Arts & More

Rebecca Thiele, WMUK

The Kalamazoo Ringers say that it is the oldest continuous community handbell choir in the country. Next week they’ll celebrate their 35th anniversary with their biggest concert ever. The free concert takes place Sunday, May 22nd at Grace Harbor Church at 4p.m.

Portage Northern High School Director of Choirs Robert Jordan (far left) hired music students from Western Michigan Universary to play their cabaret show.
Rebecca Thiele, WMUK

Last weekend, Portage Northern High School put on a contemporary cabaret. The audience sat at candlelit round tables on the lower stage as students sang songs from modern Broadway hits like Wicked and Motown: The Musical. Vocalists were backed by a four-piece band, but no one in the band was a student - at least not from Portage Northern. 

Fred Western

Last month, the Arts Council of Greater Kalamazoo announced that it had selected a new executive director. And it was a familiar face for many in the Kalamazoo arts scene – Kalamazoo Civic Theatre executive director Kristen Chesak. The Arts Council plays a major role in the city, from organizing every month’s Art Hop to providing grants to local institutions and artists. And as the council prepares for a new shift in leadership, it's also preparing for major new challenges such as a growing Art Hop and decreased arts coverage in Kalamazoo.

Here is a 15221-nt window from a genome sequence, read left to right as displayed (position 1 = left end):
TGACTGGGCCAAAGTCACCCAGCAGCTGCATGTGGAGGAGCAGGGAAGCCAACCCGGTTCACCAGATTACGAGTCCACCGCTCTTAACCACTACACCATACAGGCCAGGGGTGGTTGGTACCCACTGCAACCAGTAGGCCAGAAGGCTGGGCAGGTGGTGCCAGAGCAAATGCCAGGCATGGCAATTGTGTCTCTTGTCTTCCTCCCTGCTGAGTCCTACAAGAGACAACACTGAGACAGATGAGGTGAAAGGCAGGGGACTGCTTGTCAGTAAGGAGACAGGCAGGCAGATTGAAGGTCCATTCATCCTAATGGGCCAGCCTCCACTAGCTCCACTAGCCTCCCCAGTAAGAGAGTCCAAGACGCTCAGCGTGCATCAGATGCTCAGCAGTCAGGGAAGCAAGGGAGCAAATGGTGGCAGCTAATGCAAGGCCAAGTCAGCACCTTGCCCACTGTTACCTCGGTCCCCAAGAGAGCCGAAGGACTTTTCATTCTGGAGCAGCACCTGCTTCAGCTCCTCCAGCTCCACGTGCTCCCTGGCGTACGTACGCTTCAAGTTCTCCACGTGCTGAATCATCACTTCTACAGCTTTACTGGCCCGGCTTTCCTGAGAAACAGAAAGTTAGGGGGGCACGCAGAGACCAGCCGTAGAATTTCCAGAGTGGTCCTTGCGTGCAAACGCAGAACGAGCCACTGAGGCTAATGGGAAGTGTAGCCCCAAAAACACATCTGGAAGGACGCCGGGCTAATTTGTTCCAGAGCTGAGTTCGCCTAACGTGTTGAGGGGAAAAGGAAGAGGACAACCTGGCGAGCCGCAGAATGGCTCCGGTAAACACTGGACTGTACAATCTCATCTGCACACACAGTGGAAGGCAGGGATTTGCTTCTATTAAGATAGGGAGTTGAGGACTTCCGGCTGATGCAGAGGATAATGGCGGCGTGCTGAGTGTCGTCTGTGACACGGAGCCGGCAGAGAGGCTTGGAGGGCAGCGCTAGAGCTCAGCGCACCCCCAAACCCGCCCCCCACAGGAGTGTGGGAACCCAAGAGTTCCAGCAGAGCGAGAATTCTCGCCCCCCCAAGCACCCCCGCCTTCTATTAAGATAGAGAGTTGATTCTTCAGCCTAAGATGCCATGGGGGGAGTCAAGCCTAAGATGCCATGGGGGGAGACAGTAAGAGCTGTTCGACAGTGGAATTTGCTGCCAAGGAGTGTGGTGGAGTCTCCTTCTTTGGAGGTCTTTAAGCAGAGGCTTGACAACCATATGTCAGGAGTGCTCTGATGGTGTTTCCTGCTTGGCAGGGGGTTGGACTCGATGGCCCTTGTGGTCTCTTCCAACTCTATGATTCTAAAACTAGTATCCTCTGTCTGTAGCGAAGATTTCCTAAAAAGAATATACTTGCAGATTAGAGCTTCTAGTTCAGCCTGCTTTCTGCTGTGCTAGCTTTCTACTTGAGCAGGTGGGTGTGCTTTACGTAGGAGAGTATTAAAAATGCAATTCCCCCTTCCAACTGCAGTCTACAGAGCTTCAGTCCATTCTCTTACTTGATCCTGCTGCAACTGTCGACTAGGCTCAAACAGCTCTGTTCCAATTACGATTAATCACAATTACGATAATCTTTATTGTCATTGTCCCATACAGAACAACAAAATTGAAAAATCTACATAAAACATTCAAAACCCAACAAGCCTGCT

Nardos Osterhart has a rather unique origin story. For one thing, she was born in Ethiopia, and political turmoil took her family to Germany and Oklahoma as a child. But it’s here in Michigan that she found her real calling: stand-up comedy. In 2013, she was named the “Funniest Person in Grand Rapids.” Now, she's created a one-woman show, Halfricana kind of half-memoir, half-comedy show detailing her life and childhood. Osterhart will perform Halfrican at Louie’s Back Room in Kalamazoo on April 29th.

On April 24th, comedian and “Wait Wait, Don’t Tell Me…” panelist Paula Poundstone will bring her unique brand of stand-up comedy to Kalamazoo’s State Theatre. Despite more than 30 years in the business, Poundstone still tours as much as just about any comedian out there. Poundstone says her live show is vastly different from her "Wait, Wait..." appearances -- it's more personal, she says, and nearly a quarter of the show is just Poundstone interacting with the audience.